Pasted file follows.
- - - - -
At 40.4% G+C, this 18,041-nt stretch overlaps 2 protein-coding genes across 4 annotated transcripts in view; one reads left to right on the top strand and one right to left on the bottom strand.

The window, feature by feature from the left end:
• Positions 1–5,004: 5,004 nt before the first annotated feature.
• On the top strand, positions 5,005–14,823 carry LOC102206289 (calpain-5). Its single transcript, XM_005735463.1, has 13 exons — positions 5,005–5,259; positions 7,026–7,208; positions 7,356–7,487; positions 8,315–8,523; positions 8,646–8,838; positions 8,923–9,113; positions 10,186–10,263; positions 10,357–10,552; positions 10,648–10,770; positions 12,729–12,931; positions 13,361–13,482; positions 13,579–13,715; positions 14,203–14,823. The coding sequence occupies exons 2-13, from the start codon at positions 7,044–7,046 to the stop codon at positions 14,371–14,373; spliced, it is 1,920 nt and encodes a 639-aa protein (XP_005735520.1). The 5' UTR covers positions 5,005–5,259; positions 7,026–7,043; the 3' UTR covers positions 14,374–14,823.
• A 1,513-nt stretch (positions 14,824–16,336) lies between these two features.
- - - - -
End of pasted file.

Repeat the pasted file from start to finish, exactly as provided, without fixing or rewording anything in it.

At 40.4% G+C, this 18,041-nt stretch overlaps 2 protein-coding genes across 4 annotated transcripts in view; one reads left to right on the top strand and one right to left on the bottom strand.

The window, feature by feature from the left end:
• Positions 1–5,004: 5,004 nt before the first annotated feature.
• On the top strand, positions 5,005–14,823 carry LOC102206289 (calpain-5). Its single transcript, XM_005735463.1, has 13 exons — positions 5,005–5,259; positions 7,026–7,208; positions 7,356–7,487; positions 8,315–8,523; positions 8,646–8,838; positions 8,923–9,113; positions 10,186–10,263; positions 10,357–10,552; positions 10,648–10,770; positions 12,729–12,931; positions 13,361–13,482; positions 13,579–13,715; positions 14,203–14,823. The coding sequence occupies exons 2-13, from the start codon at positions 7,044–7,046 to the stop codon at positions 14,371–14,373; spliced, it is 1,920 nt and encodes a 639-aa protein (XP_005735520.1). The 5' UTR covers positions 5,005–5,259; positions 7,026–7,043; the 3' UTR covers positions 14,374–14,823.
• A 1,513-nt stretch (positions 14,824–16,336) lies between these two features.